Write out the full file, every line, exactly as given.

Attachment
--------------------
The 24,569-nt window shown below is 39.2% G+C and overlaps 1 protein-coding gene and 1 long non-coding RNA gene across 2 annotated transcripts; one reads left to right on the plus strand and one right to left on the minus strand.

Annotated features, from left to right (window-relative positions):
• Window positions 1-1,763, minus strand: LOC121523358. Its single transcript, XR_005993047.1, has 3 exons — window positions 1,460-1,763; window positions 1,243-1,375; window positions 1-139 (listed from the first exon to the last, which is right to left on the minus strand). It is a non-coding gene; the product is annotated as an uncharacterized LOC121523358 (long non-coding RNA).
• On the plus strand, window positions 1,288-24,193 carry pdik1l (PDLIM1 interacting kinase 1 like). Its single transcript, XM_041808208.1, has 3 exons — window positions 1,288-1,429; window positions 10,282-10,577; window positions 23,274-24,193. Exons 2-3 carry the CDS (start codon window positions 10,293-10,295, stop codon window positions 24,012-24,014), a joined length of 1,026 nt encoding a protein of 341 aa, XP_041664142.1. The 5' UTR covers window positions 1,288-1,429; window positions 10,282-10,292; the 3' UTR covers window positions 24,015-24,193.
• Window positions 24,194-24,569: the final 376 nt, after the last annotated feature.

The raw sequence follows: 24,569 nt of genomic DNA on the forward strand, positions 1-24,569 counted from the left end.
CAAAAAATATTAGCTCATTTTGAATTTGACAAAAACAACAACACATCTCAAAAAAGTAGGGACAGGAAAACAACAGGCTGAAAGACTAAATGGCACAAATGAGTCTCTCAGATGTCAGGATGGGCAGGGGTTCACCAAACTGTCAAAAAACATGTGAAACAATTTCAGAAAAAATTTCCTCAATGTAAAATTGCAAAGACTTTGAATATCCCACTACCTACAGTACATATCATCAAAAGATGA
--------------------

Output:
The 24,569-nt window shown below is 39.2% G+C and overlaps 1 protein-coding gene and 1 long non-coding RNA gene across 2 annotated transcripts; one reads left to right on the plus strand and one right to left on the minus strand.

Annotated features, from left to right (window-relative positions):
• Window positions 1-1,763, minus strand: LOC121523358. Its single transcript, XR_005993047.1, has 3 exons — window positions 1,460-1,763; window positions 1,243-1,375; window positions 1-139 (listed from the first exon to the last, which is right to left on the minus strand). It is a non-coding gene; the product is annotated as an uncharacterized LOC121523358 (long non-coding RNA).
• On the plus strand, window positions 1,288-24,193 carry pdik1l (PDLIM1 interacting kinase 1 like). Its single transcript, XM_041808208.1, has 3 exons — window positions 1,288-1,429; window positions 10,282-10,577; window positions 23,274-24,193. Exons 2-3 carry the CDS (start codon window positions 10,293-10,295, stop codon window positions 24,012-24,014), a joined length of 1,026 nt encoding a protein of 341 aa, XP_041664142.1. The 5' UTR covers window positions 1,288-1,429; window positions 10,282-10,292; the 3' UTR covers window positions 24,015-24,193.
• Window positions 24,194-24,569: the final 376 nt, after the last annotated feature.

The raw sequence follows: 24,569 nt of genomic DNA on the forward strand, positions 1-24,569 counted from the left end.
CAAAAAATATTAGCTCATTTTGAATTTGACAAAAACAACAACACATCTCAAAAAAGTAGGGACAGGAAAACAACAGGCTGAAAGACTAAATGGCACAAATGAGTCTCTCAGATGTCAGGATGGGCAGGGGTTCACCAAACTGTCAAAAAACATGTGAAACAATTTCAGAAAAAATTTCCTCAATGTAAAATTGCAAAGACTTTGAATATCCCACTACCTACAGTACATATCATCAAAAGATGA